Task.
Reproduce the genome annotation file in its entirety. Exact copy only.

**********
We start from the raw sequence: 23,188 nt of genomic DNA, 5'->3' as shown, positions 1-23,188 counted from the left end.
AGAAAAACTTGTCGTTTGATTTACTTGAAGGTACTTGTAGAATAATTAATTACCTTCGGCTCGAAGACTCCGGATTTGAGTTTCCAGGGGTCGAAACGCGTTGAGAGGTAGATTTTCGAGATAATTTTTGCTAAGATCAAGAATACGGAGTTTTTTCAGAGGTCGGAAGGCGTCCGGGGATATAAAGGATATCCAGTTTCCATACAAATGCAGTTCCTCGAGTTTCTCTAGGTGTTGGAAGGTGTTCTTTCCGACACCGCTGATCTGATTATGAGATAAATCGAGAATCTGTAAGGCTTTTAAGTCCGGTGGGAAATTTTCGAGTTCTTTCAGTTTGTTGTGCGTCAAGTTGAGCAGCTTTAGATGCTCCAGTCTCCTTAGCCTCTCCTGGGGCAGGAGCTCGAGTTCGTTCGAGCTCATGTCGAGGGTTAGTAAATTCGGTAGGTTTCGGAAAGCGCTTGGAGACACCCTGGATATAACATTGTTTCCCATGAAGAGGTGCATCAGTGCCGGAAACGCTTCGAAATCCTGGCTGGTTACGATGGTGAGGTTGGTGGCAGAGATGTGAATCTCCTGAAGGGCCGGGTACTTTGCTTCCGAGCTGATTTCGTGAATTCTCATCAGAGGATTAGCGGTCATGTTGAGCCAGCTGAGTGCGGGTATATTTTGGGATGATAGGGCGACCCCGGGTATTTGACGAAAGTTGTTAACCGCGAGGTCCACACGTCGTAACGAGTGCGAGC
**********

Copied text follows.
We start from the raw sequence: 23,188 nt of genomic DNA, 5'->3' as shown, positions 1-23,188 counted from the left end.
AGAAAAACTTGTCGTTTGATTTACTTGAAGGTACTTGTAGAATAATTAATTACCTTCGGCTCGAAGACTCCGGATTTGAGTTTCCAGGGGTCGAAACGCGTTGAGAGGTAGATTTTCGAGATAATTTTTGCTAAGATCAAGAATACGGAGTTTTTTCAGAGGTCGGAAGGCGTCCGGGGATATAAAGGATATCCAGTTTCCATACAAATGCAGTTCCTCGAGTTTCTCTAGGTGTTGGAAGGTGTTCTTTCCGACACCGCTGATCTGATTATGAGATAAATCGAGAATCTGTAAGGCTTTTAAGTCCGGTGGGAAATTTTCGAGTTCTTTCAGTTTGTTGTGCGTCAAGTTGAGCAGCTTTAGATGCTCCAGTCTCCTTAGCCTCTCCTGGGGCAGGAGCTCGAGTTCGTTCGAGCTCATGTCGAGGGTTAGTAAATTCGGTAGGTTTCGGAAAGCGCTTGGAGACACCCTGGATATAACATTGTTTCCCATGAAGAGGTGCATCAGTGCCGGAAACGCTTCGAAATCCTGGCTGGTTACGATGGTGAGGTTGGTGGCAGAGATGTGAATCTCCTGAAGGGCCGGGTACTTTGCTTCCGAGCTGATTTCGTGAATTCTCATCAGAGGATTAGCGGTCATGTTGAGCCAGCTGAGTGCGGGTATATTTTGGGATGATAGGGCGACCCCGGGTATTTGACGAAAGTTGTTAACCGCGAGGTCCACACGTCGTAACGAGTGCGAGC